Prison visits are not regular, and are completely banned during holidays, Ammar says. “They can be prohibited for two weeks or a month. They should be weekly, but after he [Ahmed] received the death penalty, they are every two weeks,” he adds, explaining that they never know if a visit will be permitted or not until they arrive at the prison.

Article 60 of the prison regulations states that all inmates — those who have been sentenced by a court and those in pretrial detention — have the right to send and receive messages and are entitled to a family visit once a week, unless the prosecution or a judge orders otherwise.

The entire process of attempting to visit family members is extremely difficult, Ammar explains. “We go at 2 am. Only 40 people will be allowed in. Anybody who comes late will not be allowed. We enter the prison between 6 and 7 am, wait in the yard until 8.30 or 9 am, then enter the prison and wait in another area until noon or 2 pm for the visit. We wait for about 12 hours to see him for a minute or five. When my mother’s health allows it, she comes with me. But she has joint problems and I bring a chair along so she can sit through the waiting period.”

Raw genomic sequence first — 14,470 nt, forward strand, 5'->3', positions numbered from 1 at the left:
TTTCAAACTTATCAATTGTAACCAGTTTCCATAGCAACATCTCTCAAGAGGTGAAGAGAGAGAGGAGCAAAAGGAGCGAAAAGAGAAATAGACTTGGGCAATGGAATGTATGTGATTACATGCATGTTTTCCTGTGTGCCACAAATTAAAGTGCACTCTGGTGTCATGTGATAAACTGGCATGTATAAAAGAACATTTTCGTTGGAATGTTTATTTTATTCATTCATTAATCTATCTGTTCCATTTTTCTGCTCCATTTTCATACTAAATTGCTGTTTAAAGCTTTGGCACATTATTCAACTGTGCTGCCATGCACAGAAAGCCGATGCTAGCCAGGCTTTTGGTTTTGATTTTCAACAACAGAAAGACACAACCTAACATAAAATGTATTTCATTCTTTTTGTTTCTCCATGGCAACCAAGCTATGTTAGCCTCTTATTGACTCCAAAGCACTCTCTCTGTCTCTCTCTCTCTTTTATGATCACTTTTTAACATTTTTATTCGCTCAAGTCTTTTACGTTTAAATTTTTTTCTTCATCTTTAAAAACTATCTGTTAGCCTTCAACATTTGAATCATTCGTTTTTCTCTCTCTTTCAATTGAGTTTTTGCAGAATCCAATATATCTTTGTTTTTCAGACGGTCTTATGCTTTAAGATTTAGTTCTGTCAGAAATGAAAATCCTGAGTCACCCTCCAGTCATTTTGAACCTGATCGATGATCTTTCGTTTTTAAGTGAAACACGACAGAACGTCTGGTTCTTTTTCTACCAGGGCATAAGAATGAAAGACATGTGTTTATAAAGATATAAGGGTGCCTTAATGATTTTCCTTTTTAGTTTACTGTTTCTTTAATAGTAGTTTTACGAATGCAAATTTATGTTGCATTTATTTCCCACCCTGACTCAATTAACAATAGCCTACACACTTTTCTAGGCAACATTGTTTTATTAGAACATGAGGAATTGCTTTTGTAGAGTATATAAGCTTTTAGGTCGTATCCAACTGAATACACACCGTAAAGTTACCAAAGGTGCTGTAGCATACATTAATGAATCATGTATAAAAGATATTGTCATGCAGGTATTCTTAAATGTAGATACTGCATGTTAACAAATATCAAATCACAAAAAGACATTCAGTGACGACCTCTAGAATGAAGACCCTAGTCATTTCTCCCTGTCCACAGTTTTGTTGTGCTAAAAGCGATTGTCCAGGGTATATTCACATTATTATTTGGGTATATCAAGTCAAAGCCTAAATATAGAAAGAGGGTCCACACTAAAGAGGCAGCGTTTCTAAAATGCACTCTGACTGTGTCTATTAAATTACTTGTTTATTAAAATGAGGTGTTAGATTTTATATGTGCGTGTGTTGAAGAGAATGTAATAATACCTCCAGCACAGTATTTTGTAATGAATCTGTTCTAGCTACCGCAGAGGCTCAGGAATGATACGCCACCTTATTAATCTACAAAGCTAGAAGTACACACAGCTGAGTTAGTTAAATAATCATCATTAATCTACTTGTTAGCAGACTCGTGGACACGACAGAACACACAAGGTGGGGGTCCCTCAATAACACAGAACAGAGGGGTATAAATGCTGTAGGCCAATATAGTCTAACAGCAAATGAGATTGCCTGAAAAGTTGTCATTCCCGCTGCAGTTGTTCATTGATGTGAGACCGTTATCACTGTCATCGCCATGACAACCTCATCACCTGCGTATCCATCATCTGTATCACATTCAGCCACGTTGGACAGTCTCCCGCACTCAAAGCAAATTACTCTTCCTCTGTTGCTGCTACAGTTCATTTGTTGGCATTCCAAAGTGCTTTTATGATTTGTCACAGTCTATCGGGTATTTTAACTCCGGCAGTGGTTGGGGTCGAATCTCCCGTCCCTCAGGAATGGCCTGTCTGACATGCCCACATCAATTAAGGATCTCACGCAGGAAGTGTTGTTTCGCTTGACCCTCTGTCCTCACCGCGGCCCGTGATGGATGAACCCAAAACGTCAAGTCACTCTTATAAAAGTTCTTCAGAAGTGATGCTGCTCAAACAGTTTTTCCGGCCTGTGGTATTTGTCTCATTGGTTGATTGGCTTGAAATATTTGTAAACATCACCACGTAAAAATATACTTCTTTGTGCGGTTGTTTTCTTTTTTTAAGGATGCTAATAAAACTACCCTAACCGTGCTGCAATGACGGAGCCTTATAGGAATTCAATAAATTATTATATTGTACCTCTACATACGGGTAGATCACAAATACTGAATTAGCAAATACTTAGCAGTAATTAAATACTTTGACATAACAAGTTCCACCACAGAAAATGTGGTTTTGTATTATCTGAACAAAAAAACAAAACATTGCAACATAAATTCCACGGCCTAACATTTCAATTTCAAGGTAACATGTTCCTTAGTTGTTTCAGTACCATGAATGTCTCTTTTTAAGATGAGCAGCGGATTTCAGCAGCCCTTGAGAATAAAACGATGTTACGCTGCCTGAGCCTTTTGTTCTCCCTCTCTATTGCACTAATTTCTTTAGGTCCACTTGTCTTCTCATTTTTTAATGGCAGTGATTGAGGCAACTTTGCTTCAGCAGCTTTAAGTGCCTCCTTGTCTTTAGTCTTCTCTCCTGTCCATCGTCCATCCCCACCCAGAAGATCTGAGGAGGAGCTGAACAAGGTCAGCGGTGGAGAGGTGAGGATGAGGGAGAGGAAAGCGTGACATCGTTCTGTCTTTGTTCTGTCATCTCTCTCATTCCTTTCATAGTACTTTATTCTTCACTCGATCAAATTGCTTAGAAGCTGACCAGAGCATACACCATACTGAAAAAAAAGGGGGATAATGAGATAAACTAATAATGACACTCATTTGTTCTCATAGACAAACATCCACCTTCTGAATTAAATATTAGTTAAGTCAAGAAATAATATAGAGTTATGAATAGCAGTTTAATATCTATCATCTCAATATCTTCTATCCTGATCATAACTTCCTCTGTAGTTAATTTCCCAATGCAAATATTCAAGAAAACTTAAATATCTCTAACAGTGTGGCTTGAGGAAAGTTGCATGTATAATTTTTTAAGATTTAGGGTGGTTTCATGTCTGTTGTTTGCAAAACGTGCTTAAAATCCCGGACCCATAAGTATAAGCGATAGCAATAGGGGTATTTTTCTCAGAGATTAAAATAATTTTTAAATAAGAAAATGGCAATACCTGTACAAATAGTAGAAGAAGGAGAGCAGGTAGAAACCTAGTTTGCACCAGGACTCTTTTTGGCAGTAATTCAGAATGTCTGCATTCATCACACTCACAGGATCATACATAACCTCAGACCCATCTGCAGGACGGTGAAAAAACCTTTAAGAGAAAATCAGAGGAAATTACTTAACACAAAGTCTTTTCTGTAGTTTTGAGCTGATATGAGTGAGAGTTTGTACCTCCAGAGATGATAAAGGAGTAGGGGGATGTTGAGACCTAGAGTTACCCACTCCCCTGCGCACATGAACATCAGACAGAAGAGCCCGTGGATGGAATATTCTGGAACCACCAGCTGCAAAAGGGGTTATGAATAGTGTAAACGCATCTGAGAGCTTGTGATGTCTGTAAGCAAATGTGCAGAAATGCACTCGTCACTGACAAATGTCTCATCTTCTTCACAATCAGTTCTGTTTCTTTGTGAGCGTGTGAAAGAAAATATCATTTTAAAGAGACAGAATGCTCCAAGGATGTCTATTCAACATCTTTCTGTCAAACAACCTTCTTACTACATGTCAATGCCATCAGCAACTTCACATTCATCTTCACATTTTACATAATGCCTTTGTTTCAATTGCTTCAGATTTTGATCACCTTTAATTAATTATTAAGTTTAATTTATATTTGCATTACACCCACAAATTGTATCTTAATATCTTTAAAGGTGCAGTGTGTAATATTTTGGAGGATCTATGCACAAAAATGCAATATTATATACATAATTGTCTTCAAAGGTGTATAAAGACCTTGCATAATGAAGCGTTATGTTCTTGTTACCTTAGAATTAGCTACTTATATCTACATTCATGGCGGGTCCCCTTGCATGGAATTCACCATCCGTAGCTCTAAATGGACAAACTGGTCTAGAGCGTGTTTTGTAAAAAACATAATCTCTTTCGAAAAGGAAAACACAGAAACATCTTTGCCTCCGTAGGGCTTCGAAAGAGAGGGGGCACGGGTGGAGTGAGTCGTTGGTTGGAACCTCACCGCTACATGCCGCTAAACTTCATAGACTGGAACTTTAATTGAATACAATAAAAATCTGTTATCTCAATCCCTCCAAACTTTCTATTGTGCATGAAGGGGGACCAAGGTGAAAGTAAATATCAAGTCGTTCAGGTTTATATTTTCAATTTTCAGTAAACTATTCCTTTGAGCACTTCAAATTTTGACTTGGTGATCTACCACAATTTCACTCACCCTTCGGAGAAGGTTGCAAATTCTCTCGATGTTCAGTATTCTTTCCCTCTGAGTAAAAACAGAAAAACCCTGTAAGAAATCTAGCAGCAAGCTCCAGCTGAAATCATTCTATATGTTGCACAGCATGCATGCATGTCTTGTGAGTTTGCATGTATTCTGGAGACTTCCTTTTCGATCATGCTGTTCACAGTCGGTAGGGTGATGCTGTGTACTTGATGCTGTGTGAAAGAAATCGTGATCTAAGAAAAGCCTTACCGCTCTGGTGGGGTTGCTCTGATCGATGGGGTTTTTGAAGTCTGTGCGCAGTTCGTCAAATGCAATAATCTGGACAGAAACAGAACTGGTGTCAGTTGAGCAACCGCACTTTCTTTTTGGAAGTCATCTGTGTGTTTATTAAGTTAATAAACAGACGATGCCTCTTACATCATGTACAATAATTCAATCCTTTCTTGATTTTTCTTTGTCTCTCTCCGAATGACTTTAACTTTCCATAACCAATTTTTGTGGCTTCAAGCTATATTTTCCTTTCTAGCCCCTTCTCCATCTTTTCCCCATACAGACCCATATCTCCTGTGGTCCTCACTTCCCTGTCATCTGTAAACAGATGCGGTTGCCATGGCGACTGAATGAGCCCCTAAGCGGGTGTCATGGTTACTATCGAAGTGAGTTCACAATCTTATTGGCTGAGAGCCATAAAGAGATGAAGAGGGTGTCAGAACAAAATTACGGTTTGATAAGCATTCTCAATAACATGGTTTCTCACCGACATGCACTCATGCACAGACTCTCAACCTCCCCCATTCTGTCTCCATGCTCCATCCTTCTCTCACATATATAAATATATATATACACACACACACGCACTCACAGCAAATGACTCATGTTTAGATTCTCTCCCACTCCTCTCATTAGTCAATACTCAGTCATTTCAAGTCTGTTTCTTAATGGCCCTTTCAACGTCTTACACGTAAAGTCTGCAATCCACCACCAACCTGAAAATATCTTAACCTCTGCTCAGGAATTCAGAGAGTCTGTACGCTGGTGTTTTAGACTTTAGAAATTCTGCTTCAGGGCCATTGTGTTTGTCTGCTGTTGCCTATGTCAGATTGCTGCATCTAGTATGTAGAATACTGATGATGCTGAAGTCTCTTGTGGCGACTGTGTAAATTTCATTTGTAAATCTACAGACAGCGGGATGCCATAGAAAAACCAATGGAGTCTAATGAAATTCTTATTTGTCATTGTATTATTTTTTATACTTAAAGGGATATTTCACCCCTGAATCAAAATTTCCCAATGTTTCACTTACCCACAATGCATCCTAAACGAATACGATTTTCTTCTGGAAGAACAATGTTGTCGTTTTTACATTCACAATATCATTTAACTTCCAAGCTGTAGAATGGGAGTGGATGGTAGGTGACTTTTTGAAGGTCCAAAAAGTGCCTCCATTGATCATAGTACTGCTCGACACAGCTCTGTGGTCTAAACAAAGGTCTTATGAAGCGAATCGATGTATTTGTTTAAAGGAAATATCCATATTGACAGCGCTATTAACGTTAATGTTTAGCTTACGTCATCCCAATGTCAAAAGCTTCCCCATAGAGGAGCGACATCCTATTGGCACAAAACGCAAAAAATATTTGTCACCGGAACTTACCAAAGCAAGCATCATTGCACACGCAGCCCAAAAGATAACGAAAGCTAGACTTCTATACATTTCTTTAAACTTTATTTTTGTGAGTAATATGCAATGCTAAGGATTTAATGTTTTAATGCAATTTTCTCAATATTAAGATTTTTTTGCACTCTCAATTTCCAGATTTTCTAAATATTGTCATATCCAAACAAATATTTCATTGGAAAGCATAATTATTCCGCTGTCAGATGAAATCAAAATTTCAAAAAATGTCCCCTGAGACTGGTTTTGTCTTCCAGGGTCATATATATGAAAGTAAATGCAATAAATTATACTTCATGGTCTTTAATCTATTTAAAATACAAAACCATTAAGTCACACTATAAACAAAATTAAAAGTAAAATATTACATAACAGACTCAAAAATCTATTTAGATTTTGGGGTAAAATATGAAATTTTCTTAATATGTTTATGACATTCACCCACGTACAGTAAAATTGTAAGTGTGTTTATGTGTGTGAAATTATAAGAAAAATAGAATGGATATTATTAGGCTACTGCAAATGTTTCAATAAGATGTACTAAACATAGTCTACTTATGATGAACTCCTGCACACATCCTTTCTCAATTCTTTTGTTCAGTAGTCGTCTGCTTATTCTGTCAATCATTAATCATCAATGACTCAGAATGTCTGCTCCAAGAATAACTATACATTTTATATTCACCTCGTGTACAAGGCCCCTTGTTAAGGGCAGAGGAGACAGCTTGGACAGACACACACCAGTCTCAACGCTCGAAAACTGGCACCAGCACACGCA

Seham Hassan from Beni Suef tells a similar story: “I move at 7 am, get there at 11 am, start the visit at 1 pm and return home at 6 pm. I get body searched, and because I cover my face, it is more thorough. I have to take off my shoes and socks. But I forget about the exhaustion and the cost to make sure she is alright,” Hassan says of visiting her 22-year-old daughter Esraa Khaled, who is being held between Minya and Qanater prisons and is awaiting military trial for inciting against the police. Hassan’s husband, who had Hepatitis C, died in prison shortly after their daughter was detained. He was accused of belonging to an outlawed Islamist organization.

Difficult moments